In some embodiments, a far-field measurement instrument can be used to measure a patient's heart signal from a distance. The far-field measurement instrument can be, for example, a coronary sinus catheter capable of sensing cardiac electrogram activity, such as the instrument depicted in FIG. 10 and described in more detail herein. For another example, a far-field measurement instrument can be multiple electrodes placed on the body surface of the patient with the capability of sensing cardiac electrical activity from a distance. In some embodiments, the far-field measurement instrument can have an electromagnetic sensor integrated into it such that the far-field measurement instrument can be localized by a positional tracking system. For example, the far-field measurement instrument can be localized by tracking systems that utilize electromagnetic, electropotential, impedance, or any other suitable technology for tracking the location of the instrument with respect to the patient's heart. The tracking system can be, for example, the tracking system disclosed in U.S. patent application Ser. No. 13/747,266 as described above.

In some embodiments, the far-field instrument can be placed in relation to the patent's heart such that it is in a stable location. For example, a coronary sinus catheter can be placed within the coronary sinus of the patent's heart, which is a stable location with respect to the patient's heart. In other words, the far-field instrument can be an instrument that does not move with respect to the patient's heart during the course of the patient's cardiac arrhythmia treatment. In some embodiments, the far-field instrument can be placed more specifically in a stable location with respect to the patient's left atrium where sources of atrial fibrillation tend to be found.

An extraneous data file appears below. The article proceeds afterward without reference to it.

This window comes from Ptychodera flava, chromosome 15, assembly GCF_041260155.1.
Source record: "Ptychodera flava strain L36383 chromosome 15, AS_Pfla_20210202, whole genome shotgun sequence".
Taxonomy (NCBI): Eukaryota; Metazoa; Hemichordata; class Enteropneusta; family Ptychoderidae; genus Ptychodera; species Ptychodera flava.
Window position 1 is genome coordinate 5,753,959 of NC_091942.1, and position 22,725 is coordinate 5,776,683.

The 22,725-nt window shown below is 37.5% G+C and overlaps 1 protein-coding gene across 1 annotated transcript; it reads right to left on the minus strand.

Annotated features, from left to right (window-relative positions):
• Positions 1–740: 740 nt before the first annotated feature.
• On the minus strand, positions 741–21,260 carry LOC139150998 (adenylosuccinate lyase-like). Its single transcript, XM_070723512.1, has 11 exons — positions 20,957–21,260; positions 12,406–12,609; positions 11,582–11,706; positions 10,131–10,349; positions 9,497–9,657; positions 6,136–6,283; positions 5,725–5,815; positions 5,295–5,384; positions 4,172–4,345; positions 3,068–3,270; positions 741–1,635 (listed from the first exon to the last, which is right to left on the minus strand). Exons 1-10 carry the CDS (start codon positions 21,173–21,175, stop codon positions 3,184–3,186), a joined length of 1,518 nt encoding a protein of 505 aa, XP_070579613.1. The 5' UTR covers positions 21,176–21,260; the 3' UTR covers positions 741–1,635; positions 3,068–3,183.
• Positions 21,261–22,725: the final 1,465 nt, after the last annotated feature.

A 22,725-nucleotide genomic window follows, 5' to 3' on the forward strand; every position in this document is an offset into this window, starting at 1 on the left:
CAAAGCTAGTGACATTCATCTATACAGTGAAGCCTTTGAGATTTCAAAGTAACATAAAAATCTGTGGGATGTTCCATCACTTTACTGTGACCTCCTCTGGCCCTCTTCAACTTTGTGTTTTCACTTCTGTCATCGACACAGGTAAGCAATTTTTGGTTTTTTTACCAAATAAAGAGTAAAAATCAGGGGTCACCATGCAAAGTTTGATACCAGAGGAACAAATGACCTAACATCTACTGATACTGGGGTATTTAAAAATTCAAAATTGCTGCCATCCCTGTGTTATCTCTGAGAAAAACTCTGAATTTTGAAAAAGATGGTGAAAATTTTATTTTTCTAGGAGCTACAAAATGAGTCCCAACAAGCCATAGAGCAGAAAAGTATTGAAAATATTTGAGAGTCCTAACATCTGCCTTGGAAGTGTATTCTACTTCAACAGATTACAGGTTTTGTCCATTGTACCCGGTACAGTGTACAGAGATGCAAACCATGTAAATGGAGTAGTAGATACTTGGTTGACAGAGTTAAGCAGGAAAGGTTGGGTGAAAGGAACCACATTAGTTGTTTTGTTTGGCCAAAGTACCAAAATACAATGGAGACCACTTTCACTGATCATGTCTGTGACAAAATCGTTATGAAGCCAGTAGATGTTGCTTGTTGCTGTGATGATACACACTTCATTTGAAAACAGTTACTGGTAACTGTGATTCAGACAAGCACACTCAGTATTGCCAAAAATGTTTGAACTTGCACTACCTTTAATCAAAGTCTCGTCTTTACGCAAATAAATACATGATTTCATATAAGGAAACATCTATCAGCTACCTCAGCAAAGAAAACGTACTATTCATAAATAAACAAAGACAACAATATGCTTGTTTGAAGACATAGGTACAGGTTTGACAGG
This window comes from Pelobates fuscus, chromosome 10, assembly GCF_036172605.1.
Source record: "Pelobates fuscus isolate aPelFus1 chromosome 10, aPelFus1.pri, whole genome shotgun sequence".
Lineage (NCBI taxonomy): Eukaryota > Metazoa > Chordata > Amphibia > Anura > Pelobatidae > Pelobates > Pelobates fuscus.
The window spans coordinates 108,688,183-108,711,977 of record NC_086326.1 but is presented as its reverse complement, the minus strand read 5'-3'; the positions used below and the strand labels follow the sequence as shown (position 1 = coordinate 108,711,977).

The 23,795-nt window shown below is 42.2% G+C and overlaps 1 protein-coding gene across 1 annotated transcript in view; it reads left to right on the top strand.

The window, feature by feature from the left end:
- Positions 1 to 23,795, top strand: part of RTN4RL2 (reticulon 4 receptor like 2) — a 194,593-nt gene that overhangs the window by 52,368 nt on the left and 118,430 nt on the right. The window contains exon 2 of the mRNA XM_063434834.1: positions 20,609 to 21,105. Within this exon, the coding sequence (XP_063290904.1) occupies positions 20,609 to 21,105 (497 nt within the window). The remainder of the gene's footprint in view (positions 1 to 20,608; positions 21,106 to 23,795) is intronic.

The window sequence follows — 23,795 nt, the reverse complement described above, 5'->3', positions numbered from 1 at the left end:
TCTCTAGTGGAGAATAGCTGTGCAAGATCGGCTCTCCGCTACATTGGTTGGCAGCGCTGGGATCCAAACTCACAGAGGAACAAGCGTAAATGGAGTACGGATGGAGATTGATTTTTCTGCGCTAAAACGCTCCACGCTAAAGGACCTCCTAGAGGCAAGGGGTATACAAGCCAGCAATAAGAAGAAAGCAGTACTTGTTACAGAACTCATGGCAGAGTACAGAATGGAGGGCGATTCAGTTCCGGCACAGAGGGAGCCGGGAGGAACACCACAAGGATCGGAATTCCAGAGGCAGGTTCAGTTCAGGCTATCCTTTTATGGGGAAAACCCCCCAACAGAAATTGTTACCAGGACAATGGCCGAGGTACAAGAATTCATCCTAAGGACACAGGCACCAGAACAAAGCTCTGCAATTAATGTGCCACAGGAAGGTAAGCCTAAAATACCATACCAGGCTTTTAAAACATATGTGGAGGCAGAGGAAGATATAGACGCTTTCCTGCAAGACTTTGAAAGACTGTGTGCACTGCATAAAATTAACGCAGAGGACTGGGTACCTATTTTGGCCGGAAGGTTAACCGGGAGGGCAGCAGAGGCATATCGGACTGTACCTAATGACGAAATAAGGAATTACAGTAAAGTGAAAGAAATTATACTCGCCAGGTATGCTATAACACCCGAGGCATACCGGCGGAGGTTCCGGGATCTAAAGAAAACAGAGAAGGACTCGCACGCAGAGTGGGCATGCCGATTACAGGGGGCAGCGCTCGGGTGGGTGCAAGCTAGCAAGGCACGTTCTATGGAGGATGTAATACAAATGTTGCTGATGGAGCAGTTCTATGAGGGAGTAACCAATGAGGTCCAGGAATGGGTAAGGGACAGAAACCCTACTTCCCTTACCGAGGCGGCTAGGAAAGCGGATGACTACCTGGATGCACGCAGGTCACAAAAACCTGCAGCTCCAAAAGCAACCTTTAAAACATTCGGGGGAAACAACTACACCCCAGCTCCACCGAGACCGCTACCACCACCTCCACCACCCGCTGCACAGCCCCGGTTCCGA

The near-field measurement instrument can capture data at various locations and positional data in X-Y-Z space, which can be sent to and received by a control unit for processing as described in further detail herein with respect to FIG. 11. The near-field measurement data can be stored in a computer memory, including RAM, ROM, flash drive, external hard drive, or any other suitable memory device. The data can be configured to be stored in a database, lookup table, and/or any other suitable configuration for storing data, such as, for example, as described in further detail herein with respect to FIG. 7. Furthermore, the far-field measurement instrument can capture data associated with each near-field measured point. The far-field data can be stored in a computer memory, including RAM, ROM, flash drive, external hard drive, or any other suitable memory device. The data can be configured to be stored in a database, lookup table, and/or any other suitable configuration for storing data. The capture and storage of data from the far-field instrument and the near-field instrument will be described in further detail herein with respect to FIGS. 5 and 11.